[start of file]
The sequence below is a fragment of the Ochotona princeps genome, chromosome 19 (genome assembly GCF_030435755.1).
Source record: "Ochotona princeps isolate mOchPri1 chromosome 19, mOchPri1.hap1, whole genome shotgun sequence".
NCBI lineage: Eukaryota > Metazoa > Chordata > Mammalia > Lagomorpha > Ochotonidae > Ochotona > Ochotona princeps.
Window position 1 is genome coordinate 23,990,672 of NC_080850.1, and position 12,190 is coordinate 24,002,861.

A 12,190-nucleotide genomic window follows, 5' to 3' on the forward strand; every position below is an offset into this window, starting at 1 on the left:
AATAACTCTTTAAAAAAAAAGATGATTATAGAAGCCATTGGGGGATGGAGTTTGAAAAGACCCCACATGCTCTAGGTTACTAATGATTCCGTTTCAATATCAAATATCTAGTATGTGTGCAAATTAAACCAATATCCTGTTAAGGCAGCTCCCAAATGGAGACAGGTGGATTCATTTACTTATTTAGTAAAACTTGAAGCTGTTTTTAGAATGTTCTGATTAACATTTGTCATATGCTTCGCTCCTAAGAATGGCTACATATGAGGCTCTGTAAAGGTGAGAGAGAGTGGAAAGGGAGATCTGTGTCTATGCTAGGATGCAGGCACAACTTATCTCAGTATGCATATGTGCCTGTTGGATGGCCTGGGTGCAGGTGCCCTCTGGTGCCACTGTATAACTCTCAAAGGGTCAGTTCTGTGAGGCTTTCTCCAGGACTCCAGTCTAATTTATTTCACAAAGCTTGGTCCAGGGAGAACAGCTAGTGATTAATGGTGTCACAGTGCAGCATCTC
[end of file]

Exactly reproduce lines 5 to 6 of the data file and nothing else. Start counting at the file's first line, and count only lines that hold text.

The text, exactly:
A 12,190-nucleotide genomic window follows, 5' to 3' on the forward strand; every position below is an offset into this window, starting at 1 on the left:
AATAACTCTTTAAAAAAAAAGATGATTATAGAAGCCATTGGGGGATGGAGTTTGAAAAGACCCCACATGCTCTAGGTTACTAATGATTCCGTTTCAATATCAAATATCTAGTATGTGTGCAAATTAAACCAATATCCTGTTAAGGCAGCTCCCAAATGGAGACAGGTGGATTCATTTACTTATTTAGTAAAACTTGAAGCTGTTTTTAGAATGTTCTGATTAACATTTGTCATATGCTTCGCTCCTAAGAATGGCTACATATGAGGCTCTGTAAAGGTGAGAGAGAGTGGAAAGGGAGATCTGTGTCTATGCTAGGATGCAGGCACAACTTATCTCAGTATGCATATGTGCCTGTTGGATGGCCTGGGTGCAGGTGCCCTCTGGTGCCACTGTATAACTCTCAAAGGGTCAGTTCTGTGAGGCTTTCTCCAGGACTCCAGTCTAATTTATTTCACAAAGCTTGGTCCAGGGAGAACAGCTAGTGATTAATGGTGTCACAGTGCAGCATCTC